Herman says that Aspen's team of associates is highly skilled in all aspects of healthcare technology and understands the complexities of healthcare operational processes, the vendor landscape, the political realities and the importance of projects that are executed successfully - the first time. “Every client is critical to us,” he says.

What makes Aspen so special, Herman adds, are its team members, many of whom left larger professional services firms like Healthia/Ingenix, First Consulting/CSC, and DeLoitte Consulting to be part of Aspen's unique culture, unobstructed by corporate bureaucracy.

“A key focus area for Aspen is building a culture that offers the best consultants in the industry an opportunity for professional growth and personal challenge,” says Herman. “Aspen's core values - client interests first, healthcare industry focus, professional integrity and continual growth - are deeply held in the organization.”

While continuing to maintain a strong base in the United States, Aspen's vision extends globally, and the company recently completed a project that included the selection, design and implementation of multiple systems at a new state-of-the-art specialty hospital located in Botswana, Africa. The fully-networked, paperless and filmless facility, which opened in January is currently serving patients in Botswana who were previously obliged to travel to South Africa or farther for quality care.

Source88: Audacious pricing structure

What would motivate one of the leading CIOs in the country to leave his position as CIO of a major healthcare system? For Lindsey Jarrell, former senior vice president and CIO of BayCare Health System in Tampa, Fla., it was the desire to share his experience and help other, often struggling hospitals begin to deal with the difficulties of an EMR implementation. That element in itself might not be too unusual-but what sets Source88 apart was its commitment to do it for the unprecedented price of $88 an hour, or about half what more established companies charge.

In 2009, Jarrell teamed up with Scot Kizer, a prominent healthcare attorney specializing in technology licensing and healthcare law. According to Jarrell, Source88 uses the latest in open source technology, web-based applications and other innovation to drive its costs down. “It's simple, really,” says Jarrell. “We're a bunch of innovative, forward-thinking folks who understand that the relationship between information, infrastructure and people is key. And we know that it must be managed, organized and understood by everyone across the entire spectrum of caring.”

Jarrell says he worked in and around healthcare consulting for 15 years and in the last four, as BayCare's CIO, he was able to sit on the other side of the table and utilize many consulting services. “My experience tells me that there is a lot of room in the market for high quality consulting firms,” says Jarrell. “The industry needs a firm that participates in honest communication, impeccable work ethic and thought leadership, all at a very reasonable rate.”

The company is off to a fast start, and is already working with three large health systems within its first four months, with two more large health systems on the horizon. “By the end of the year we anticipate being at 30 full-time employed consultants,” says Jarrell.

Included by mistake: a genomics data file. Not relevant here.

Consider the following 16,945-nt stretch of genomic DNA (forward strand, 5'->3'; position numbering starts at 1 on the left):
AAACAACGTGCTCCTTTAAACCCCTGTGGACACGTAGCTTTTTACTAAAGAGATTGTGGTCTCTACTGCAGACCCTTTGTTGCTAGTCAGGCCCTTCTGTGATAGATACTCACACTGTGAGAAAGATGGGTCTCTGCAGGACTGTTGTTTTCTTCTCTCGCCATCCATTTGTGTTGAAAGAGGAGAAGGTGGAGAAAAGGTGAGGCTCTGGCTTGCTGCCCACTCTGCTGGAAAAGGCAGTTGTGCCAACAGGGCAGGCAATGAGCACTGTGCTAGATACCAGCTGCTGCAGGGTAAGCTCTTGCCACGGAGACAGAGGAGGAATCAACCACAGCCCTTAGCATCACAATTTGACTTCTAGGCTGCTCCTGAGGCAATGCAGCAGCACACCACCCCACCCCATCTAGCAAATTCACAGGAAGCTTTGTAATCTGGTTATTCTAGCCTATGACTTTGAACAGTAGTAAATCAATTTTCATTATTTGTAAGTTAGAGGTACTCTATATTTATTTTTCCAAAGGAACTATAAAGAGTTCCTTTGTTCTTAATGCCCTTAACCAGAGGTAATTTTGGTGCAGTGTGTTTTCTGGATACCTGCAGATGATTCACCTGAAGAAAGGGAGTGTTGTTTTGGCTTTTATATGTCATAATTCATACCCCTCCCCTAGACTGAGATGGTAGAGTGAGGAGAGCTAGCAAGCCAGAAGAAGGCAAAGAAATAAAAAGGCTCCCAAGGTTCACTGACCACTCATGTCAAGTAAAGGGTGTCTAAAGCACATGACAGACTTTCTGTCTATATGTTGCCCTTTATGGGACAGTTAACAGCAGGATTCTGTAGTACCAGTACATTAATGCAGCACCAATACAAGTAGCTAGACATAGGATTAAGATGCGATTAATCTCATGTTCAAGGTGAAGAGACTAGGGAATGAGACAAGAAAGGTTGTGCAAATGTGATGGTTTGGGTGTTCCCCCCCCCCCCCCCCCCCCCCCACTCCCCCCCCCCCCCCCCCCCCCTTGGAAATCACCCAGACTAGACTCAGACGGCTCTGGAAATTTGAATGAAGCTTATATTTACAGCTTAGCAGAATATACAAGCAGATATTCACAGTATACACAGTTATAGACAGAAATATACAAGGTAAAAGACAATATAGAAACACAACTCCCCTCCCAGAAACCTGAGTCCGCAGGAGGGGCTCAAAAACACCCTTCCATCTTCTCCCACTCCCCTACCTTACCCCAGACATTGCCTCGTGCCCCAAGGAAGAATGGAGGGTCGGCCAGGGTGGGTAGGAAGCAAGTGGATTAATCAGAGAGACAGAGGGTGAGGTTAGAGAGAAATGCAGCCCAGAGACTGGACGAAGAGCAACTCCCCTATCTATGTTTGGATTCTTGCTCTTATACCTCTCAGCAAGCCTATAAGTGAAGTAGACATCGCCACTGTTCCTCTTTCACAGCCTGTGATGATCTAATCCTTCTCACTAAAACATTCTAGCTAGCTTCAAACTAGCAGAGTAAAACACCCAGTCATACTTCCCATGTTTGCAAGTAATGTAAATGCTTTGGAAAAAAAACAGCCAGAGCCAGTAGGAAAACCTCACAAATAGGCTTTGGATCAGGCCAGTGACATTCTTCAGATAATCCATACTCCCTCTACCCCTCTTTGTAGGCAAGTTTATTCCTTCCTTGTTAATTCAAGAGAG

Source88's innovative pricing structure depends on its team members who, Jarrell says, are expertly trained to immerse themselves in complex, detailed engagements. The company's offerings include implementation of the major HIS vendors in addition to project administration, staff augmentation, building and testing, go-live support and training.

In order to consistently support and maintain those values/promises, it is important, Jarrell adds, that Source88 not be a 1099 staffing company. “Instead, what we are is a really great team of energetic professionals dedicated to re-inventing the healthcare implementation consulting business.”

Anvita Health: Insights via analytics

The fact that the San Diego-based Anvita Health was founded by physicians offers one clue to its market cachet. The company, created in 2000, offers clinical analytics that can analyze clinical data in real time to identify drug safety problems, patient safety gaps, and other pressing issues in patient care organizations. Its analytical engine provides alerts that take the clinical decision support concept to a new level, drawing out inferences that can lead to more accurate diagnoses by clinicians working at the point of care. Meanwhile, on the payer side, the company also offers health insurers the chance to identify high-risk members early on.

Using its real-time-available capabilities, the young company has created such win-wins as developing a resource-optimization program that has helped physicians in the physician organization at the Beth Israel Deaconess Medical Center (BIDMC) in Boston harness an advanced analytics solution to BIDMC's CPOE system, to decrease inappropriate diagnostic imaging ordering, while helping that organization to reach 100 percent of its pay-for-performance goals with its largest health plan payer.

“Understanding what's going on with a population, down to the specific patient, we think is the most exciting thing in healthcare,” says CEO Richard Noffsinger. “And we want to add insight, knowledge, and actionable information to the user, whether the end-user patient, the doctor, the insurer, whoever it is, who might need that information.”

As for why this young start-up is spreading its wings across multiple spheres (hospitals and health systems, health insurers, pharmacy benefit management companies), Noffsinger says that, “Because of how complex and byzantine the industry is, I don't think you can be a player if you decide to only play in one sphere. And to have an impact, you can't have 10, 20 knowledge bases, you have to look at it from a multi-view perspective. It's hard, but it's the right place to be.”

Healthcare Informatics 2010 June;27(6):58-64